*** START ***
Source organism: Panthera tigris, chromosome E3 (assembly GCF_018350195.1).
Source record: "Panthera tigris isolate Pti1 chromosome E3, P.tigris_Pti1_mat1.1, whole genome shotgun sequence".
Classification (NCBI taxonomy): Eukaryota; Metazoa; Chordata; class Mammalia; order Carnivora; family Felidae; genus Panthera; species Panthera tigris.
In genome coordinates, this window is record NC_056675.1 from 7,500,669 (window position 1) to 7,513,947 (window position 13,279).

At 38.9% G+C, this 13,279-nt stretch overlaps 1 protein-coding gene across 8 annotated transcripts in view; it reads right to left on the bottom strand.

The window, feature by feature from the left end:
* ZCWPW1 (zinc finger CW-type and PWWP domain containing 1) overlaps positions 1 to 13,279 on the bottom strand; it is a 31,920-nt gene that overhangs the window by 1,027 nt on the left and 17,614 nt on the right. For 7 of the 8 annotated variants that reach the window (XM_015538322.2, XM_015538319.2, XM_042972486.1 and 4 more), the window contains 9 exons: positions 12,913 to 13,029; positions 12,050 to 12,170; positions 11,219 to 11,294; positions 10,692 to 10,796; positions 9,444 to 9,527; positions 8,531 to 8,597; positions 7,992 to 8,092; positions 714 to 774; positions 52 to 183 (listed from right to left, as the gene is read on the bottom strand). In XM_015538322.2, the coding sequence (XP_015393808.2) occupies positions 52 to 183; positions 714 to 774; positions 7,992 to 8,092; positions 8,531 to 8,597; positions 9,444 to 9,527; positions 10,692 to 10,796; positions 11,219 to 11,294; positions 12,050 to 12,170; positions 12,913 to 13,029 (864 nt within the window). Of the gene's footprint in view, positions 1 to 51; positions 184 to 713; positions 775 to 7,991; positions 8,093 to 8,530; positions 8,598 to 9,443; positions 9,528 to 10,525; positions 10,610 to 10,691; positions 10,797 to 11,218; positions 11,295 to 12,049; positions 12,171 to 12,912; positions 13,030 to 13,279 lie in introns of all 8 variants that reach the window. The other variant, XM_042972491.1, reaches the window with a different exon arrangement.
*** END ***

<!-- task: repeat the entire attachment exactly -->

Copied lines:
Source organism: Panthera tigris, chromosome E3 (assembly GCF_018350195.1).
Source record: "Panthera tigris isolate Pti1 chromosome E3, P.tigris_Pti1_mat1.1, whole genome shotgun sequence".
Classification (NCBI taxonomy): Eukaryota; Metazoa; Chordata; class Mammalia; order Carnivora; family Felidae; genus Panthera; species Panthera tigris.
In genome coordinates, this window is record NC_056675.1 from 7,500,669 (window position 1) to 7,513,947 (window position 13,279).

At 38.9% G+C, this 13,279-nt stretch overlaps 1 protein-coding gene across 8 annotated transcripts in view; it reads right to left on the bottom strand.

The window, feature by feature from the left end:
* ZCWPW1 (zinc finger CW-type and PWWP domain containing 1) overlaps positions 1 to 13,279 on the bottom strand; it is a 31,920-nt gene that overhangs the window by 1,027 nt on the left and 17,614 nt on the right. For 7 of the 8 annotated variants that reach the window (XM_015538322.2, XM_015538319.2, XM_042972486.1 and 4 more), the window contains 9 exons: positions 12,913 to 13,029; positions 12,050 to 12,170; positions 11,219 to 11,294; positions 10,692 to 10,796; positions 9,444 to 9,527; positions 8,531 to 8,597; positions 7,992 to 8,092; positions 714 to 774; positions 52 to 183 (listed from right to left, as the gene is read on the bottom strand). In XM_015538322.2, the coding sequence (XP_015393808.2) occupies positions 52 to 183; positions 714 to 774; positions 7,992 to 8,092; positions 8,531 to 8,597; positions 9,444 to 9,527; positions 10,692 to 10,796; positions 11,219 to 11,294; positions 12,050 to 12,170; positions 12,913 to 13,029 (864 nt within the window). Of the gene's footprint in view, positions 1 to 51; positions 184 to 713; positions 775 to 7,991; positions 8,093 to 8,530; positions 8,598 to 9,443; positions 9,528 to 10,525; positions 10,610 to 10,691; positions 10,797 to 11,218; positions 11,295 to 12,049; positions 12,171 to 12,912; positions 13,030 to 13,279 lie in introns of all 8 variants that reach the window. The other variant, XM_042972491.1, reaches the window with a different exon arrangement.